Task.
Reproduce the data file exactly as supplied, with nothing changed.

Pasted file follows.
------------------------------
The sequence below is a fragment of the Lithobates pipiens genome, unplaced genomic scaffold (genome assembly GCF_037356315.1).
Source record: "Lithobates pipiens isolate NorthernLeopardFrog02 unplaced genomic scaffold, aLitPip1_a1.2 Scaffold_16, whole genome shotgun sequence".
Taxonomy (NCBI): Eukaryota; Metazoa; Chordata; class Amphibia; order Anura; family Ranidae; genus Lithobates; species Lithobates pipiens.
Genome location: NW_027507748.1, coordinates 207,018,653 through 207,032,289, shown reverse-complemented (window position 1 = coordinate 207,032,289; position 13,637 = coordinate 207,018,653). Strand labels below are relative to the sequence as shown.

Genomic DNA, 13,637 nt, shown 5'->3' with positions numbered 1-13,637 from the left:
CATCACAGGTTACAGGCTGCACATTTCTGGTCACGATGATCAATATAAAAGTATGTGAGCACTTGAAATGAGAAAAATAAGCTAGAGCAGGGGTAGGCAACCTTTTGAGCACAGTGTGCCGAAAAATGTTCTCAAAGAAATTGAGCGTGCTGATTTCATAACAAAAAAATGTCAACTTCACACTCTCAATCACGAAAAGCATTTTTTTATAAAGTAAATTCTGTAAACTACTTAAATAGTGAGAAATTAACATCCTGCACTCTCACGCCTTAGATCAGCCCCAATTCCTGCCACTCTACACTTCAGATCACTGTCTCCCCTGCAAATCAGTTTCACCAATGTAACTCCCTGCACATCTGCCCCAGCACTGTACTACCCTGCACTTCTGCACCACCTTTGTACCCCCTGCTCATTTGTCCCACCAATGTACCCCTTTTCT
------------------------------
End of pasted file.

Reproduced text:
The sequence below is a fragment of the Lithobates pipiens genome, unplaced genomic scaffold (genome assembly GCF_037356315.1).
Source record: "Lithobates pipiens isolate NorthernLeopardFrog02 unplaced genomic scaffold, aLitPip1_a1.2 Scaffold_16, whole genome shotgun sequence".
Taxonomy (NCBI): Eukaryota; Metazoa; Chordata; class Amphibia; order Anura; family Ranidae; genus Lithobates; species Lithobates pipiens.
Genome location: NW_027507748.1, coordinates 207,018,653 through 207,032,289, shown reverse-complemented (window position 1 = coordinate 207,032,289; position 13,637 = coordinate 207,018,653). Strand labels below are relative to the sequence as shown.

Genomic DNA, 13,637 nt, shown 5'->3' with positions numbered 1-13,637 from the left:
CATCACAGGTTACAGGCTGCACATTTCTGGTCACGATGATCAATATAAAAGTATGTGAGCACTTGAAATGAGAAAAATAAGCTAGAGCAGGGGTAGGCAACCTTTTGAGCACAGTGTGCCGAAAAATGTTCTCAAAGAAATTGAGCGTGCTGATTTCATAACAAAAAAATGTCAACTTCACACTCTCAATCACGAAAAGCATTTTTTTATAAAGTAAATTCTGTAAACTACTTAAATAGTGAGAAATTAACATCCTGCACTCTCACGCCTTAGATCAGCCCCAATTCCTGCCACTCTACACTTCAGATCACTGTCTCCCCTGCAAATCAGTTTCACCAATGTAACTCCCTGCACATCTGCCCCAGCACTGTACTACCCTGCACTTCTGCACCACCTTTGTACCCCCTGCTCATTTGTCCCACCAATGTACCCCTTTTCT